We extended earlier results [J. Opt. Soc. Am. A 16, 2625 (1999)] to examine how the responses of the three postreceptoral mechanisms are combined to subserve discrimination of suprathreshold stimuli. Test thresholds were obtained in the presence of suprathreshold pedestals selected in different quadrants of the red–green/luminance and blue–yellow/luminance planes of cardinal color space. We showed that (1) test threshold was directly proportional to pedestal contrast for pedestal contrasts exceeding five times pedestal contrast threshold, and (2) there were exceptions to this proportionality, notably when the test and pedestal directions were fixed in the cardinal directions. Results support a ratio model of suprathreshold color–luminance discrimination, in which discrimination depends on a ratio of outputs of the postreceptoral mechanisms. We also observed that when test threshold was measured as a function of test color-space direction, masking by the achromatic component of the pedestal was less than that by the chromatic component. In addition, masking by a dark (negative luminance component) pedestal was lower than masking by a light (positive luminance) pedestal of a similar contrast. Our results demonstrated that (1) there is no fundamental difference between discrimination in the isoluminant and in the two chromoluminant cardinal planes, (2) there exists the possibility that discrimination in cardinal directions differs from that in noncardinal (intermediate) directions, and (3) suprathreshold discrimination of luminance differences may be more sensitive than that of chromatic differences for a given suprathreshold pedestal.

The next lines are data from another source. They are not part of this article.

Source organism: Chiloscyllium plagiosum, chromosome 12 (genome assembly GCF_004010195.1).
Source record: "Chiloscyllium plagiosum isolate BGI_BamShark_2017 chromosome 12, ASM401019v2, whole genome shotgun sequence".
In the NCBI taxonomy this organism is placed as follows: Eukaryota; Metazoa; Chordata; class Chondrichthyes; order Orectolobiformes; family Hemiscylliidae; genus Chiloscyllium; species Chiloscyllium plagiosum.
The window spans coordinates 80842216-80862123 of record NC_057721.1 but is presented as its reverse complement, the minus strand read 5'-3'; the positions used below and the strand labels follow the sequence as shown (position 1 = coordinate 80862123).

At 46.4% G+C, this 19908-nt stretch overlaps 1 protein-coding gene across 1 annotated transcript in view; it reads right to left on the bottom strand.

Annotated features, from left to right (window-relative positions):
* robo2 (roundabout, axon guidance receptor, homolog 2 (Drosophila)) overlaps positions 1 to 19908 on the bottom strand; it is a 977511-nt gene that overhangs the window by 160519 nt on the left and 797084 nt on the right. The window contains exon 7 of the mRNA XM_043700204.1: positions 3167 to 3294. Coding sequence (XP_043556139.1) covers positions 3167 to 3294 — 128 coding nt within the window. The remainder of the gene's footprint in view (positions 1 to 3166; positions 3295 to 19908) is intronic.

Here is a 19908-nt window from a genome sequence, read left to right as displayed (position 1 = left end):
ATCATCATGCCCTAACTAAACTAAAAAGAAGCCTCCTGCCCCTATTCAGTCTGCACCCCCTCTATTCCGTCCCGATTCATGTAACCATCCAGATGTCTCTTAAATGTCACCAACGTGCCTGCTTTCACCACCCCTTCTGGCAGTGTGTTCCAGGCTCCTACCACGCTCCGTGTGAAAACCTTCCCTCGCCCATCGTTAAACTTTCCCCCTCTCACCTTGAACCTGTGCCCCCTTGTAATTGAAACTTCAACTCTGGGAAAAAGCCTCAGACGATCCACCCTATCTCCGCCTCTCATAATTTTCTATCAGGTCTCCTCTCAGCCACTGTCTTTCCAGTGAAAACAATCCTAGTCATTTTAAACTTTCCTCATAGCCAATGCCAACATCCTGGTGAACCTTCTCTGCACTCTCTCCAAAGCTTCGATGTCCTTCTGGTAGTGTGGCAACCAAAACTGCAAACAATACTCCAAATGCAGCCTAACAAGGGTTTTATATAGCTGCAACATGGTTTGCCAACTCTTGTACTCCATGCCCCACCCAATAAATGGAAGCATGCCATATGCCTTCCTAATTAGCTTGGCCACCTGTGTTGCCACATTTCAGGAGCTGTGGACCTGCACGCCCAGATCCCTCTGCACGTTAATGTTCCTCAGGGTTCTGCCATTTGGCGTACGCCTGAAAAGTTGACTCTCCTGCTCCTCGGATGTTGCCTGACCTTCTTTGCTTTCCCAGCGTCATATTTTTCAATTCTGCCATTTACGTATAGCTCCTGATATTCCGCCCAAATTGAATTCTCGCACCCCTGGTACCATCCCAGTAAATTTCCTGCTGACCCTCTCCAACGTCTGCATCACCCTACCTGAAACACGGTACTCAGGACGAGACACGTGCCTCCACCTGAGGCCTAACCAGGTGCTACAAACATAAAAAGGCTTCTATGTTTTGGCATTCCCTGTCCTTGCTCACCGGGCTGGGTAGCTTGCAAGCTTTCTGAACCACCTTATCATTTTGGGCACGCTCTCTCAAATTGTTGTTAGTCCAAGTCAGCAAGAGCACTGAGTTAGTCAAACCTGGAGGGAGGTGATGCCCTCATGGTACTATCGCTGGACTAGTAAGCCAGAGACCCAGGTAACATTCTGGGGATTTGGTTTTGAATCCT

© 2002 Optical Society of America
(330.0330) Vision, color, and visual optics : Vision, color, and visual optics
(330.1720) Vision, color, and visual optics : Color vision
(330.1800) Vision, color, and visual optics : Vision - contrast sensitivity
Marcel J. Sankeralli, Kathy T. Mullen, and Trevor J. Hine, "Ratio model serves suprathreshold color—luminance discrimination," J. Opt. Soc. Am. A 19, 425-435 (2002)